U.S. Pat. No. 4,691,406, the disclosure of which is herein incorporated by reference in its entirety, discloses a doctoring apparatus of the above-mentioned type. The doctor blade has a length greater than the width of the surface being doctored. A blade holder applies an intermediate portion of the blade to the surface being doctored. The blade is movable longitudinally through the blade holder, and has continuing portions which extend in opposite directions beyond the ends of the holder to hydraulically driven pay off and take up reels. Hydraulically actuated clamps act on the continuing blade portions and are adjustable between closed settings preventing relative movement between them and the blade, and open settings permitting such relative movement. A hydraulic drive reciprocates the blade holder. The clamps are opened and closed in timed sequence with reciprocation of the blade holder to achieve longitudinal shifting of the blade in a selected direction across the doctored surface, from one to the other of the reels. This type of "pull through" blade transfer system maximizes efficiency by eliminating lost production time normally associated with the changing of conventional "cut to length" blades.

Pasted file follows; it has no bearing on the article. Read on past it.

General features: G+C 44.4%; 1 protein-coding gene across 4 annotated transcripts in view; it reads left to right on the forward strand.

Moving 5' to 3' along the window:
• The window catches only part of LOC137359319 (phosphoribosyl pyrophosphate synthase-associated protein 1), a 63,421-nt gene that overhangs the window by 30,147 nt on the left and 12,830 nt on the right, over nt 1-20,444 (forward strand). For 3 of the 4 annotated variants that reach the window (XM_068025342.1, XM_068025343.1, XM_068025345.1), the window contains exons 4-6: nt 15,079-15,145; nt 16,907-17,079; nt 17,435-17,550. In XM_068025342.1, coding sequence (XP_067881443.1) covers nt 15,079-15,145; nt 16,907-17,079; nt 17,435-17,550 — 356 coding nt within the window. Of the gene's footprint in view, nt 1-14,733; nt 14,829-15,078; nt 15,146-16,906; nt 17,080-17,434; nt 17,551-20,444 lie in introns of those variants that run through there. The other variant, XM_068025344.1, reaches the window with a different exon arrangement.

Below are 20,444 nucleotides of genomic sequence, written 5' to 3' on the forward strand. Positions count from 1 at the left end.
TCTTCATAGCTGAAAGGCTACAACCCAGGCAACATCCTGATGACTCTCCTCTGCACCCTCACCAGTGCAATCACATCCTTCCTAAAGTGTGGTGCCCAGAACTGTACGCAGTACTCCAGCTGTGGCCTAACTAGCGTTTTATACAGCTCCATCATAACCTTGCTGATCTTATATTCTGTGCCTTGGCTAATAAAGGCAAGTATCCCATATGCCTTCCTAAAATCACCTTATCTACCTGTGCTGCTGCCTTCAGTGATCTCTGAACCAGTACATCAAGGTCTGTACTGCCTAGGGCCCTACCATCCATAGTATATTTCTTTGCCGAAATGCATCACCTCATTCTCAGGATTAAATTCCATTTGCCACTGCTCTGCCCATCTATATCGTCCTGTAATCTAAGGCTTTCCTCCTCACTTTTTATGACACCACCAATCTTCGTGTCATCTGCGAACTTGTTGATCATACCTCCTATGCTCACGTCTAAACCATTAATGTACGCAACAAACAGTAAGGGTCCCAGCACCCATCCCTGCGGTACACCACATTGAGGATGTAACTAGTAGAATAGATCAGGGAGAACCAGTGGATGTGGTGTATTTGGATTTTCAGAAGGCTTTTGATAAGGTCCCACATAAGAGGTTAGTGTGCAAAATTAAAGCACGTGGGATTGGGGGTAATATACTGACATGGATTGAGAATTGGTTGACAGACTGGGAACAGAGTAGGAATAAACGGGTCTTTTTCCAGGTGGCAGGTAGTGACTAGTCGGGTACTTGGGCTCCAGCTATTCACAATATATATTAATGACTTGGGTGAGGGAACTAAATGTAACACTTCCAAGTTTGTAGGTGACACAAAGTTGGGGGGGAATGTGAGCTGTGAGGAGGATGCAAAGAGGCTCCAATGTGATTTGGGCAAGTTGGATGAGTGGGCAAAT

It is extremely vital to the optimum performance of the above-described pull through blade transfer system that the blade be kept under proper tension both on the pay off and take up runs between the reels and the clamps. Too little tension can result in uncontrolled expansion of the coils being removed from or accumulated on the reels, whereas excessive tension can have a damaging effect on the transfer equipment and/or the blade itself, in extreme cases causing blade breakage.
A general objective of the present invention is the provision of a pull through blade transfer system having the capability to closely control and maintain appropriate tension in the blade stock being payed off and taken up on the reels.
A more specific objective of the present invention is to provide a pull through blade transfer system wherein the hydraulic motors used to operate the reels are hydraulically interconnected in a manner permitting them to alternatively serve as drives or as dynamic brakes, depending on whether blade stock is being taken up on or payed off from their respective reels.
Other objects and advantages of the present invention will become more apparent as the description proceeds with reference to the accompanying drawings, wherein: